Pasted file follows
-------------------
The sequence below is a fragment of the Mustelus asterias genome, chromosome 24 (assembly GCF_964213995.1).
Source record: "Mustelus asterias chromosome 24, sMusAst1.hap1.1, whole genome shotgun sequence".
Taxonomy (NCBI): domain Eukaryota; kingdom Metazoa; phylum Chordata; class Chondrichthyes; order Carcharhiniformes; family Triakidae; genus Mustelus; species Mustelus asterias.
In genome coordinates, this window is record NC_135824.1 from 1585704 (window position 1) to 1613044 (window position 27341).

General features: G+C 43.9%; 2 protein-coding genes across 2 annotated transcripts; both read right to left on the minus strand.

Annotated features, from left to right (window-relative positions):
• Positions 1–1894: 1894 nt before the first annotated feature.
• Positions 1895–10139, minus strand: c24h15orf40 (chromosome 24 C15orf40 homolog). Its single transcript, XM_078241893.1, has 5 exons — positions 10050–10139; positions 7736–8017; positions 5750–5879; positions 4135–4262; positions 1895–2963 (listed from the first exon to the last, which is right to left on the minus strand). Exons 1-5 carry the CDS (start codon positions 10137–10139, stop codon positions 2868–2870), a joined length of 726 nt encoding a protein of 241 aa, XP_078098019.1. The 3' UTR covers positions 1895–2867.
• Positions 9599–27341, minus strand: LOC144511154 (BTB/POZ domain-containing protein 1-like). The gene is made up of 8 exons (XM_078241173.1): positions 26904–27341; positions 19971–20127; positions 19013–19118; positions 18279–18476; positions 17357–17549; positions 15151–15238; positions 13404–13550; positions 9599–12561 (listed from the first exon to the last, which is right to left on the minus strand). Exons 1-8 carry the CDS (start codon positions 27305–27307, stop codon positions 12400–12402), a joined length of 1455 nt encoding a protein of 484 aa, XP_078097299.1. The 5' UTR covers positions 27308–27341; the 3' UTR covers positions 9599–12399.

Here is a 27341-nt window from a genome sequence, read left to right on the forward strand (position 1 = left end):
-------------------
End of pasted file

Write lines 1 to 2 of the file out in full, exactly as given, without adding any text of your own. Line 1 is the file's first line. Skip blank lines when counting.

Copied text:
The sequence below is a fragment of the Mustelus asterias genome, chromosome 24 (assembly GCF_964213995.1).
Source record: "Mustelus asterias chromosome 24, sMusAst1.hap1.1, whole genome shotgun sequence".